How to get good tenants | Premier BusinessCare

Posted on: 03 December 2013

As a landlord, you want to get a tenant in quickly so that you don’t lose out on the rent. But the wrong tenant can cost you time and money further down the line.

So how do you persuade good tenants to rent your property and not someone else’s? And once they’re in, how do you make sure they stay?

Finding good tenants

There are plenty of tenants out there, good and bad. As a landlord, it’s your job to convince the good ones to move in to your property.

1. Marketing your property

  • Invest a little time in promoting your property to attract the type of tenants you want. Firstly, take some good quality photos or even create a video tour, your prospective tenants can then get a feel of the property and space available. Secondly, provide a clear and well written description of the property and local area, focus on the positive features and services.
  • Most tenants’ first step in finding somewhere to rent is to go online to one of the property portals. By-passing the high street and using an online letting agent to list your property on RightmoveZoopla or Primelocation is becoming more and more popular. But will that attract good tenants? You may decide that listing via an agency on the street will market your property to the better calibre residents. And if you have good relationships with high street agencies, they can give you feedback on prospective tenants that have visited their shop too.
  • If you have a decent following on Twitter or Facebook, don’t be afraid to post your listing on your profiles. A friend of a friend might just be the good tenant you are looking for.
  • It goes without saying that the property needs to be in good repair (including the garden) before you show anyone round. But if you have a particular type of tenant in mind (such as a young family or mature students), help them see the stand-out features of the property that meet their needs, like the use of a box room as a play room or study.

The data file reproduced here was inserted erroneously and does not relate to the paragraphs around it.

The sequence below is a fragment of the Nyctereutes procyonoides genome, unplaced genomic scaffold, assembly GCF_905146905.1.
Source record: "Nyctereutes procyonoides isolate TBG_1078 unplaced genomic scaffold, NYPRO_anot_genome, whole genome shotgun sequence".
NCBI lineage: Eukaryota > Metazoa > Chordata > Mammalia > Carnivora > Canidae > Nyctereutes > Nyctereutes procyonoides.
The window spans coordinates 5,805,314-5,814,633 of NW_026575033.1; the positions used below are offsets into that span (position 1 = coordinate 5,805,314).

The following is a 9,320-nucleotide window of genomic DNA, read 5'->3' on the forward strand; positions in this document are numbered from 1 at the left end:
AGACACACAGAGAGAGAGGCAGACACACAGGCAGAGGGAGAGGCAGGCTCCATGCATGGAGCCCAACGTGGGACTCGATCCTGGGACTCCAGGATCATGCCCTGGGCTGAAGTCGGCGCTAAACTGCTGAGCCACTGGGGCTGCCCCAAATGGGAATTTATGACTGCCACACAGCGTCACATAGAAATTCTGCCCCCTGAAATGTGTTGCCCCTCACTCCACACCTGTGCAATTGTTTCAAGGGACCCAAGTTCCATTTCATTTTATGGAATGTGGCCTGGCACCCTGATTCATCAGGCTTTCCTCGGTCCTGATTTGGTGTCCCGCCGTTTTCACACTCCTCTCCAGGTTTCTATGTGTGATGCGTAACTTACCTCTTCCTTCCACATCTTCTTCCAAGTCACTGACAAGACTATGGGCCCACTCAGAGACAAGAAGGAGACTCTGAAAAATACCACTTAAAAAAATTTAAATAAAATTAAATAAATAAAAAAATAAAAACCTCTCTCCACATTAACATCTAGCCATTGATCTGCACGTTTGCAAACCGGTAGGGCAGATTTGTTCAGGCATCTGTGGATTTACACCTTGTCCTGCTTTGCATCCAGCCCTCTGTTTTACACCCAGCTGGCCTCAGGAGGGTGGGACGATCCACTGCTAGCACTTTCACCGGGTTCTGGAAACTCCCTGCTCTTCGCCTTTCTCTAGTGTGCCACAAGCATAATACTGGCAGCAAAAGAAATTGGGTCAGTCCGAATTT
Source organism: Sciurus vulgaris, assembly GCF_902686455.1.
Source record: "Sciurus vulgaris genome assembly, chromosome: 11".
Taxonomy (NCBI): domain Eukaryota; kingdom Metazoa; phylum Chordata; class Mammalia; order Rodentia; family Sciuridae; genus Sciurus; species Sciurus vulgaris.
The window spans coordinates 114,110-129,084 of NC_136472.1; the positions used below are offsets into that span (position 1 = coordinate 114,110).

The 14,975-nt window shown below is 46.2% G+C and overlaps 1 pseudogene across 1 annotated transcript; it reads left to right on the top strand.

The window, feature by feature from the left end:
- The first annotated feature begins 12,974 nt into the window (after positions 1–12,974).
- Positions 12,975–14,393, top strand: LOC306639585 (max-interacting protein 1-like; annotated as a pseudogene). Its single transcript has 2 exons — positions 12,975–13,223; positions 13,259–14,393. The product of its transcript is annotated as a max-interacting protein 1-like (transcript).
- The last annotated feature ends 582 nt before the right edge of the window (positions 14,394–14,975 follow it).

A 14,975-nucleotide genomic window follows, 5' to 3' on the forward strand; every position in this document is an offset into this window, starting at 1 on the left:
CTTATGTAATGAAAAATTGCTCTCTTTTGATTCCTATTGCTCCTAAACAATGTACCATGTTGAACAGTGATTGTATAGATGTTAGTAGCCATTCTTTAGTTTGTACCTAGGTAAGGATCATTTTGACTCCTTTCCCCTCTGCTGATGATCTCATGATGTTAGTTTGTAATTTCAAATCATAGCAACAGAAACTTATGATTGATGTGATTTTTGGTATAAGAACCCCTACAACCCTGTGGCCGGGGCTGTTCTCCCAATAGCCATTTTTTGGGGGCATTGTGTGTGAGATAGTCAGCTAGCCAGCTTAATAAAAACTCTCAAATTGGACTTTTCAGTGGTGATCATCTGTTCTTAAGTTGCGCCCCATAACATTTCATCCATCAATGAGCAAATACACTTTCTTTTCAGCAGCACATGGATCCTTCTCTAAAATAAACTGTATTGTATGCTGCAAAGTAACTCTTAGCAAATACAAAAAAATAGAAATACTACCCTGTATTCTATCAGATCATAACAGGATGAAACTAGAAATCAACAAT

• The going rates for properties in your area will give an indication of where to price it, so be competitive. But also be realistic about what you expect good tenants to reasonably pay. And know how much you are prepared to haggle – knocking £15 off the rent every month for the right tenant could save you £100s in damage repair bills caused by the wrong one.

2. Make the most of viewings

  • Make sure your property is up to scratch. Before inviting viewings ensure the property looks well maintained, is clutter free and clean – both inside and out.
  • Once you have persuaded some good tenants to book viewings, remember that they need to be sold on you as the landlord as well as your property.
  • Be on time, be presentable and be prepared. Know your property inside out, including the positives in its less appealing features (like low ceilings making it feel cosy or a small garden requiring less maintenance).
  • Then take the opportunity to ask them questions, like what they do for a living and whether they enjoy what they do. Share a bit about yourself too if the conversation merits it – it will encourage them to be open with you, helping you decide if they are the right tenants for your property.
  • Good tenants will ask you questions too, like where the local grocery stores are, what schools are in the vicinity and when the rubbish is picked up. Giving the answers to questions like these help them see what life would be like in your property – and before you know it, in their heads they’ve already moved in.